Luxury Cars

Range Rover sets speed runs on six surfaces

Zero to 100 km/h sprints on pavement, grass, gravel, mud, snow and sand

Composite of Range Rover Sport SVR 0-100km/h runs

Sure, any powerful vehicle can post impressive zero to 100 km/h times, but what is more impressive than divulging acceleration times over a variety of terrains, seeing as the vehicle in question — the Range Rover Sport — is meant to be used on a variety of terrains.

Land Rover recently sent an SVR version of its Range Rover Sport to various testing facilities in Europe to time the vehicle’s acceleration on all the terrains on which it is capable of being used (though we’re disappointed it didn’t do a water run, seeing as it’s also capable of fording 851 mm (33.5 inches) of water.

All 0-100 km/h sprints were performed on 275/45 R21 Michelin All-Season Tires, using the Land Rover Terrain Response 2 system that automatically selects the driving mode (General Driving, Dynamic, Grass/Gravel/Snow, Mud and Ruts, Sand, and Rock Crawl) to suit the traction conditions. The driver can also select the driving mode manually.

The Range Rover Sport SVR uses a 5.0-litre supercharged V-8 that puts out 550 hp and 502 lb-ft of torque (plateauing between 3500 and 4000 rpm), and an 8-speed automatic transmission.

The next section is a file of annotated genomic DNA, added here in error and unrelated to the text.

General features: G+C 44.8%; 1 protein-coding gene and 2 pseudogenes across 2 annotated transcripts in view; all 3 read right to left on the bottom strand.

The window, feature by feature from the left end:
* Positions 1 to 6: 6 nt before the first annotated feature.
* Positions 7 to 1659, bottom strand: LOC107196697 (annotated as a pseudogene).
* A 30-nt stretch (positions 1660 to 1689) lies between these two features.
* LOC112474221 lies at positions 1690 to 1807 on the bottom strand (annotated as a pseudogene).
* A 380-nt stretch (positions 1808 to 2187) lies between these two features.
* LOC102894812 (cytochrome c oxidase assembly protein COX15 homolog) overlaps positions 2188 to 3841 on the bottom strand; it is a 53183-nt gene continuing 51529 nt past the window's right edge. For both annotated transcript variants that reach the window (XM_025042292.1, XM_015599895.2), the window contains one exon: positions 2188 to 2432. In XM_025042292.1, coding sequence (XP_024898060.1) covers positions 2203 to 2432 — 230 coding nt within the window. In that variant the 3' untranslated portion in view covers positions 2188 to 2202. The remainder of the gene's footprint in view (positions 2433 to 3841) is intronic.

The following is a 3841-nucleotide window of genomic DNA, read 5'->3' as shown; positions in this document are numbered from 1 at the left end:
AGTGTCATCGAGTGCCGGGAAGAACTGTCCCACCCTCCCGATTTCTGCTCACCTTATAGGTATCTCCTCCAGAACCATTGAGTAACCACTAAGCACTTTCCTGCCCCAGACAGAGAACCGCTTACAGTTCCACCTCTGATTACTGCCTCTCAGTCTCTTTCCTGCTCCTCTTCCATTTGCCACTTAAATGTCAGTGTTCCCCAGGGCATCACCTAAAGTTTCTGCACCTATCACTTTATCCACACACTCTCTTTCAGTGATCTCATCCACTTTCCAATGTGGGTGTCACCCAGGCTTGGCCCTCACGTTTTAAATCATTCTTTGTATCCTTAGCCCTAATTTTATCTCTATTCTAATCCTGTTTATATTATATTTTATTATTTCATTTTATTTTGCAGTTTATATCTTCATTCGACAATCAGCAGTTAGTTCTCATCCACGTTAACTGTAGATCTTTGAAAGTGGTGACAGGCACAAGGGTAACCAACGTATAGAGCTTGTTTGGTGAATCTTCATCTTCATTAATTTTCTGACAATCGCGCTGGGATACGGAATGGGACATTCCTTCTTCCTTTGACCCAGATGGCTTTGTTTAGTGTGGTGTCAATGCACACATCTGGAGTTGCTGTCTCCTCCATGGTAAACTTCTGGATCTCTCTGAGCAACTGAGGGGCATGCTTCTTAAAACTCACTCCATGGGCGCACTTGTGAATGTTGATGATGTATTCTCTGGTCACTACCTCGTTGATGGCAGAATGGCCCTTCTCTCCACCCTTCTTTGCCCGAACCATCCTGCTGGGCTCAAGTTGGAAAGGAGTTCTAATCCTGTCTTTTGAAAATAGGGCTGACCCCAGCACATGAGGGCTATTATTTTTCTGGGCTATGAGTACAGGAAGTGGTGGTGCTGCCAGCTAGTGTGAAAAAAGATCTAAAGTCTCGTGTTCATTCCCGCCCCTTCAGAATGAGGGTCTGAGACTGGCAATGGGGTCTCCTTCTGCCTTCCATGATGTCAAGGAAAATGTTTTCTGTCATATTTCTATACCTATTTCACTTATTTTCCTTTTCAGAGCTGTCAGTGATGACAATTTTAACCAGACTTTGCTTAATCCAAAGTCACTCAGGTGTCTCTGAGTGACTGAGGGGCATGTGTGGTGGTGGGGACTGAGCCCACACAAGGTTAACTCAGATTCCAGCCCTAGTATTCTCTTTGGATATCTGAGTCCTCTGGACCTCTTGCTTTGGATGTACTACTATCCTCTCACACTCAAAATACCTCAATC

For the record, the oft-quoted zero to 100 time is 4.7 seconds. That’s on dry asphalt (and usually under ideal climate conditions, with an experienced and often lightweight driver). It was set in Dynamic mode at Rockingham Motor Speedway in Corby, England.

However, that’s not too far removed from the time the vehicle posted on gravel (using the Grass, Gravel and Snow mode) — 5.3 seconds — which was also only marginally quicker than the 5.5 times set on wet Grass (also on Grass, Gravel and Snow) and Sand (Sand mode).

From there, the Range Rover Sport SVR was a full second slower on Mud (6.5 seconds using Mud and Ruts mode) and more than twice as slow in Snow (11.3 seconds in Grass, Gravel and Snow mode).

The runs on asphalt, grass, gravel and mud were set at Land Rover test and training facilities in the centre of England, before the vehicle headed off to Pendine Sands at Carmarthen Bay in South Wales, and then to Arjeplog, Sweden for the snow run.

The mode that didn’t get a zero to 100 time is the Rock Crawl mode because crawling over rocks is something you don’t want to do in a hurry, and the vehicle hardly (if ever) gets over 10 km/h. The Range Rover Sport SVR did, however, manage to scale a 32% incline.

The tests were performed by Darren Jones, Stability Applications Leader for Jaguar Land Rover, who claimed: “The Range Rover Sport SVR is famed for its on-road performance, but this hasn’t been achieved at the expense of customary Land Rover capability.”

Luxury Cars | New Cars

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